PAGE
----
18 July 2012

WW: Registry Tips

It's that time to put aside your own checkbook and ask your guests for goodies!  But, where do you start? There are several options for couples getting married and couples generally fall in to one of two categories: those who have nothing and those who have everything.

The Couples Who Have Nothing
A wedding registry is the opportunity for your guests to give you a little something to congratulate you on your nuptials.  After treating them to a few hours of celebration in honor of you and your new spouse, this is their opportunity to shower you with something that will help you in your new marriage.  So, really think about what you could need for your marriage and start registering! 

Now, where should you register?  That is a tricky question as many stores have advantages and disadvantages.  However, many sources recommend you start with where you shop, because you obviously like their stuff!  So if you're a Target addict or a Bed, Bath & Beyond frequent customer, register there!  Having multiple registries is acceptable and I, personally, recommend having two (maybe three) registries.  Some stores are pretty limited on their selection, so it helps to have another store registry to help top off your list.  The problem with doing too many registries is it starts becoming a lot to manage and you just don't want to confuse your guests.

What should you register for?  You should register for what you will realistically use, in my opinion.  If you are a cook, register for things you know would make your cooking experience easier, more fun, or broader!  If you're not a cook, I recommend sticking to the basics to make your cooking experience easier, but then registering for things you do think you will use more.  Some people might need bedding, some might need shelving, some might need dishes and glassware, some might need a vacuum cleaner or a space heater.  I think there should always be a few "this is who we are as a couple" items.  For instance, if you like to bike riding, maybe register for some biking equipment: new chains, a better helmet, reflective gear, etc. In your world, these are some of your needs more than a 17-piece cookware set.  However, if you don't have any cookware, I recommend registering for some.

The Couples Who Have Everything
The same applies from the couples who have nothing.  This is an opportunity for your guests to congratulate you, shower you, and start you off on a good foot.  If you already have cookware and linens, many people are opting for honeymoon registries or experience registries, such as tickets to a concert or cooking lessons.  More and more internet registries are created for this sole purpose, making it easier for couples to ask for gifts such as these.  Since money is still considered a taboo gift, these registries are a bit more polite -- and fun!  Here are some of my favorite sites for these things:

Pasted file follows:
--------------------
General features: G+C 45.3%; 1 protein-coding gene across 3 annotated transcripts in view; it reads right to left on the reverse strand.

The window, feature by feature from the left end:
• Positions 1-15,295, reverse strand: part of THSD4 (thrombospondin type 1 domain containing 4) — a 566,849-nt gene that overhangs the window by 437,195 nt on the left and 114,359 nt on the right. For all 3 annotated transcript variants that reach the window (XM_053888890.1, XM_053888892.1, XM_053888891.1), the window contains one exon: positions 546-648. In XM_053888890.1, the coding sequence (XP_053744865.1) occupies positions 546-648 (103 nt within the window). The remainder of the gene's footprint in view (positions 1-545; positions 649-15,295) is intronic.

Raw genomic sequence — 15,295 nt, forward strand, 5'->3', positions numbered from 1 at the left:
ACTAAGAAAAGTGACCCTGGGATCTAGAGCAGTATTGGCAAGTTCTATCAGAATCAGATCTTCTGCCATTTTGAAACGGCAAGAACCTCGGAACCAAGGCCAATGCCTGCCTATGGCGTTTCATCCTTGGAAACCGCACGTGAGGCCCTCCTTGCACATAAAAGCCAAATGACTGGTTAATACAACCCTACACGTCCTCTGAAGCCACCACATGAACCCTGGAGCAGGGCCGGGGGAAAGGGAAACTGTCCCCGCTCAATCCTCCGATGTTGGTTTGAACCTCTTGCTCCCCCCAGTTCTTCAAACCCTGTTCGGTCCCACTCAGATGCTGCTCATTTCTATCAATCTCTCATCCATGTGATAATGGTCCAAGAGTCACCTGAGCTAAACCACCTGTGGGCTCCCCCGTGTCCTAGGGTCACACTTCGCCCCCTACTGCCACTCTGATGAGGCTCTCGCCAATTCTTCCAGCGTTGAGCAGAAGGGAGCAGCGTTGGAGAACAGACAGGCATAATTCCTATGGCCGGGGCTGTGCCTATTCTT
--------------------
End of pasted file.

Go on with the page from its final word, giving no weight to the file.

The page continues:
• ListCharming: a free online registry where your "register" for an item, but guests just give you a monetary value for the item for you to go an purchase yourself.  That way, you can list "china" and then end up going to pick up your china in person (since it's really hard to tell on the internet what you would prefer).  Here's the fun thing: you can register for anything like items to cooking classes or the opera!  My favorite: people registering for a pig roast to celebrate their first anniversary!  
  • HoneyFund: a free online honeymoon registry similar to ListCharming but for honeymoons, that way you can save a little money after financing your wedding and enjoy your honeymoon.  Want to go zip-lining in Brazil?  Now you can, thanks to Mr. & Mrs. Jones, your favorite aunt and uncle!
Of course, there are several websites out there like this, but these are two free resources I have found of late to accomplish these trends.

Another idea that is also becoming increasingly popular is the charity registry.  This provides the guests an opportunity to donate to a cause that is close to the couple's hearts.  A popular online registry for this is the I Do Foundation.  Though, I think that this is a great idea, the I Do Foundation has only a few charities to choose from that are pre-selected by JustGive.org.  If there is a particular interest that you have outside the list provided by I Do Foundation, I recommend you talk to the organization or foundation directly and they can maybe work with you to set something up.

My Personal Advice
Register for everything you think you need... then go back and delete items that no longer sound practical.  It's a lot easier to get rid of items when you're seeing them side by side to other items, versus deciding at the moment of scanning/clicking.